Alligator River/Pea Island National Wildlife Refuge
P. O. Box 1969
Manteo, North Carolina 27954

Contact: Bonnie Strawser - 252-473-1131

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News Release

April 9, 2009

Refuge Intern Is Learning About Wildlife One Hair at a Time

Many Dare County residents and visitors to the area have been asking about the barbed wire that has been recently added above the guardrails on the side of US Highway 64 through Alligator River National Wildlife Refuge. In fact, 11.7 miles of barbed wire have been attached to the wooden supports of the guardrails. Many observers wonder if the Refuge is trying to keep something or someone “in” or “out”. The answer is that we are doing neither!

Refuge Intern Katharine Becker was excited to hear about the questions and eager to share her newly-acquired knowledge about the subject, “The wire is one of the research tools used as part of the U.S. 64 Corridor Project being undertaken by Virginia Tech and the NC Department of Transportation, in cooperation with the refuge. The NCDOT is proposing to widen 64 through the refuge, expanding it to 4-lanes. This study is a way of monitoring wildlife that cross the highway to determine where to plan safe crossings.” The barbed wire will pull hair from individual bears, wolves, deer, etc. that may pass over the guardrail. DNA analysis of the hair will tell researchers how many different animals crossed and where.

According to the NCDOT.GOV website, “The Study Corridor of US 64 passes through numerous managed and/or protected local and nationally-recognized areas of environmental concern. The Alligator River National Wildlife Refuge may be impacted, as well as state gamelands managed by the NC Wildlife Resources Commission. Habitats of several threatened and endangered species may also be encountered. In addition, the proposed project will likely impact natural resources that are important to the region, such as wetlands, drainage canals, and wildlife foraging corridors. As such, the project study will involve significant coordination with natural resource agencies such as the US Army Corps of Engineers, US Fish and Wildlife Service, NC Department of Environment and Natural Resources, and others. Measures will be studied to avoid and minimize impact to these important resources.” This study resulted from NCDOT coordinating planning needs with the Refuge.

Katharine and Virginia Tech Biologist Andrew Trent are collecting data for these wildlife studies. While traveling on U.S. 64, you might catch a glimpse of the two as they meticulously check the entire length of wire every 10 to 14 days for signs of hair and disturbances such as tracks and scat. Katharine and Andrew also conduct road kill surveys while checking the wire. A GPS unit is used to record the location of each road-kill occurrence. When possible, the species of the road-killed animal is also identified. Additional study components include trapping and outfitting bears and red wolves with radio collars. These new collars will replace existing collars on wolves. The collaring is expected to begin in early summer.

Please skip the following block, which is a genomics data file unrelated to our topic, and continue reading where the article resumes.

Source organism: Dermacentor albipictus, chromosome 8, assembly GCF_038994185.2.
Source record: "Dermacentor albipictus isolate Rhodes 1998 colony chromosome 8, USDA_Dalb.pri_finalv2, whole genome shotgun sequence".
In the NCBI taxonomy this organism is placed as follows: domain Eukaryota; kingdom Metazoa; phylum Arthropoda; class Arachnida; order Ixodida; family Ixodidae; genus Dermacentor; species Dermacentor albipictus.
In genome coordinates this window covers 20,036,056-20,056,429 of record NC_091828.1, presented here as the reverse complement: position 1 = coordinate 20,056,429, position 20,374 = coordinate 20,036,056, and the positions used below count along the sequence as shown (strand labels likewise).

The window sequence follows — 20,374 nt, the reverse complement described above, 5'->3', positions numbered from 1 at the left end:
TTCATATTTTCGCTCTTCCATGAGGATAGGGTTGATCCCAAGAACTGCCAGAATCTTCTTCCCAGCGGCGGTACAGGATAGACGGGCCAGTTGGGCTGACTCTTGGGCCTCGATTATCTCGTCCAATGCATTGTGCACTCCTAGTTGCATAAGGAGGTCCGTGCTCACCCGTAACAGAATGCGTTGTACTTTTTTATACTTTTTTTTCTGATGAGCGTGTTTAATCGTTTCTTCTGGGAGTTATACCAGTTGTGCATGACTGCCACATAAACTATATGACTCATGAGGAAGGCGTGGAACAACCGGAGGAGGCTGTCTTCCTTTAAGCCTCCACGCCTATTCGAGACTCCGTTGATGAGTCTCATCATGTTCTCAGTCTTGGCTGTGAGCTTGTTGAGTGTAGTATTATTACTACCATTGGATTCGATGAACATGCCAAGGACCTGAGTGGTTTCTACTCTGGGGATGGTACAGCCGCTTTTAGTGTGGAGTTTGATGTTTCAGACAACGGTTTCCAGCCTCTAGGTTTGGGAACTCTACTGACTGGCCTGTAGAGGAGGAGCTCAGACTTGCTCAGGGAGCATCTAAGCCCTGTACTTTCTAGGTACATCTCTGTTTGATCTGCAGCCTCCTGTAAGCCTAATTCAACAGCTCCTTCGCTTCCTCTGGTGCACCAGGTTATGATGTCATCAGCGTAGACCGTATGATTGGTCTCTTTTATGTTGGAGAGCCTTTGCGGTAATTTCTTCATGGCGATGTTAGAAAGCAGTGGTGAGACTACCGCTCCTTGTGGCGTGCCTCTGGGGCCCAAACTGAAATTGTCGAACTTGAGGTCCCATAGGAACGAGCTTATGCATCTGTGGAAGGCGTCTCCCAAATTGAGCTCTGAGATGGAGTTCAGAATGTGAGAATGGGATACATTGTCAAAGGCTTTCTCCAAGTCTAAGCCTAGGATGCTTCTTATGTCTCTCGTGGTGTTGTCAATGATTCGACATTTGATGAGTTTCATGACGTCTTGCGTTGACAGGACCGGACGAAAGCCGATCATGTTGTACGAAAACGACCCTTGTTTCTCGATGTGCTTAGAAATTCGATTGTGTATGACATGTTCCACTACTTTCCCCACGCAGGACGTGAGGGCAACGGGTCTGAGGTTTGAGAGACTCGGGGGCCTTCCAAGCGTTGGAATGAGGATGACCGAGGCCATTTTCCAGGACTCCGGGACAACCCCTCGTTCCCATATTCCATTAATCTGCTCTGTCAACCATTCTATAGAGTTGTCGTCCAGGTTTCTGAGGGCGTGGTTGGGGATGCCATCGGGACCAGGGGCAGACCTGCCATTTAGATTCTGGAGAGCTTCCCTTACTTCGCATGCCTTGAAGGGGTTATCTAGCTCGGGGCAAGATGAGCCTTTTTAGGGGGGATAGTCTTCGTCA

This study will give researchers more information as to which species are using particular sections as crossovers. It will be conducted over a two-year period before road construction to provide a scientific database for important decisions regarding locations for wildlife passage structures. Additional studies will be conducted during and after construction. It is important to understand that these studies are as much about human safety as they are about wildlife.

During the summer months, there may be a graduate student and/or a technician from Virginia Tech and several other refuge interns helping with the collection of data for this project. “I’m happy we’re going to have more help, “ explained Katharine, “Working on a study like this sounds really exciting, but that’s a really long line of barbed wire! It’ll be nice to have a variety of people involved.”

So the next time you travel U.S. Highway 64 through Alligator River Refuge or relax along the canal with a fishing pole, don’t be afraid of being kept “in” or “out” by the barbed wire. If you are around when one of the researchers is collecting data, feel free to stop and ask about their work. Katharine and the others would probably appreciate the break and would enjoy explaining their latest findings. While you’re at it, ask about how Katharine likes being a refuge intern. But, don’t be surprised if she entices you to sign up as a volunteer for the refuge. She has a way of making a seemingly mundane chore appear to be exciting. After all, it’s not often you can learn about wildlife one hair at a time.

Photo credits: FWS, Cindy Heffley

Katherine stands with the guardrail with barbed wire in front of her and a canal behind her.
Refuge Intern Katharine Becker pauses along her "hair collection route" to collect a small clump of white, fluffy hair. She labels the sample and records location and time of collection. The route encompasses over eleven miles of barbed wire strung above the guardrail on US Highway 64 through Alligator River National Wildlife Refuge. DNA analysis of the hair will tell researchers what species, and even what individual animal, left this hair as it crossed over the guardrail.

The highway 64 curve across from the creef cut wildlife trail with the new barbed wire on the guardrails.
The eleven-plus miles of barbed wire attached above guardrails on the side of US Highway 64 through Alligator River National Wildlife Refuge have folks wondering if the Refuge is trying to keep something or someone “in” or “out”. The answer is that we are doing neither!